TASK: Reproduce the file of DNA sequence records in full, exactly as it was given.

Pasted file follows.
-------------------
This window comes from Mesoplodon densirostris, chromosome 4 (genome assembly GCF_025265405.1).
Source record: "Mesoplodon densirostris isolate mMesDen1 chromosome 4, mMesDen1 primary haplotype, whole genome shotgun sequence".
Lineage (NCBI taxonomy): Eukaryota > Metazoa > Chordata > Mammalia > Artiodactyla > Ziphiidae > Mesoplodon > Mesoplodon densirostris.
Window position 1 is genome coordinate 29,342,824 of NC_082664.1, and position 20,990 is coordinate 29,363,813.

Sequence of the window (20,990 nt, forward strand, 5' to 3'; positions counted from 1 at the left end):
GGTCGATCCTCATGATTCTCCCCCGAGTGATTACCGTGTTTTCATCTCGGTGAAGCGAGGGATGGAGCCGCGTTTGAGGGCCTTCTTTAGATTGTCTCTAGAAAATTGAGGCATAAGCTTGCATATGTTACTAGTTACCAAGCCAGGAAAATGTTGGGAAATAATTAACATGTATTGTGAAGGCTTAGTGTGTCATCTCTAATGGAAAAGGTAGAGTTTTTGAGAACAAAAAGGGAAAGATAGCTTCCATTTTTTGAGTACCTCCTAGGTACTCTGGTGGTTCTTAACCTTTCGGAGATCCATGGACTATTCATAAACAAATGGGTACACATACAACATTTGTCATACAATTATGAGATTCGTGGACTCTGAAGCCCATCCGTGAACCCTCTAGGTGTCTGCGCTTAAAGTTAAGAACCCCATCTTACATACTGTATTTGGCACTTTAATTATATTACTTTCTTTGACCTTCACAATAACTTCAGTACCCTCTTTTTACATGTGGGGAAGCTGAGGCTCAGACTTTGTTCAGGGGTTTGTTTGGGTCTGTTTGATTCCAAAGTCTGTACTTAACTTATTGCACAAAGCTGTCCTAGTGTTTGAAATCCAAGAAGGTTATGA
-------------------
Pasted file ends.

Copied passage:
This window comes from Mesoplodon densirostris, chromosome 4 (genome assembly GCF_025265405.1).
Source record: "Mesoplodon densirostris isolate mMesDen1 chromosome 4, mMesDen1 primary haplotype, whole genome shotgun sequence".
Lineage (NCBI taxonomy): Eukaryota > Metazoa > Chordata > Mammalia > Artiodactyla > Ziphiidae > Mesoplodon > Mesoplodon densirostris.
Window position 1 is genome coordinate 29,342,824 of NC_082664.1, and position 20,990 is coordinate 29,363,813.

Sequence of the window (20,990 nt, forward strand, 5' to 3'; positions counted from 1 at the left end):
GGTCGATCCTCATGATTCTCCCCCGAGTGATTACCGTGTTTTCATCTCGGTGAAGCGAGGGATGGAGCCGCGTTTGAGGGCCTTCTTTAGATTGTCTCTAGAAAATTGAGGCATAAGCTTGCATATGTTACTAGTTACCAAGCCAGGAAAATGTTGGGAAATAATTAACATGTATTGTGAAGGCTTAGTGTGTCATCTCTAATGGAAAAGGTAGAGTTTTTGAGAACAAAAAGGGAAAGATAGCTTCCATTTTTTGAGTACCTCCTAGGTACTCTGGTGGTTCTTAACCTTTCGGAGATCCATGGACTATTCATAAACAAATGGGTACACATACAACATTTGTCATACAATTATGAGATTCGTGGACTCTGAAGCCCATCCGTGAACCCTCTAGGTGTCTGCGCTTAAAGTTAAGAACCCCATCTTACATACTGTATTTGGCACTTTAATTATATTACTTTCTTTGACCTTCACAATAACTTCAGTACCCTCTTTTTACATGTGGGGAAGCTGAGGCTCAGACTTTGTTCAGGGGTTTGTTTGGGTCTGTTTGATTCCAAAGTCTGTACTTAACTTATTGCACAAAGCTGTCCTAGTGTTTGAAATCCAAGAAGGTTATGA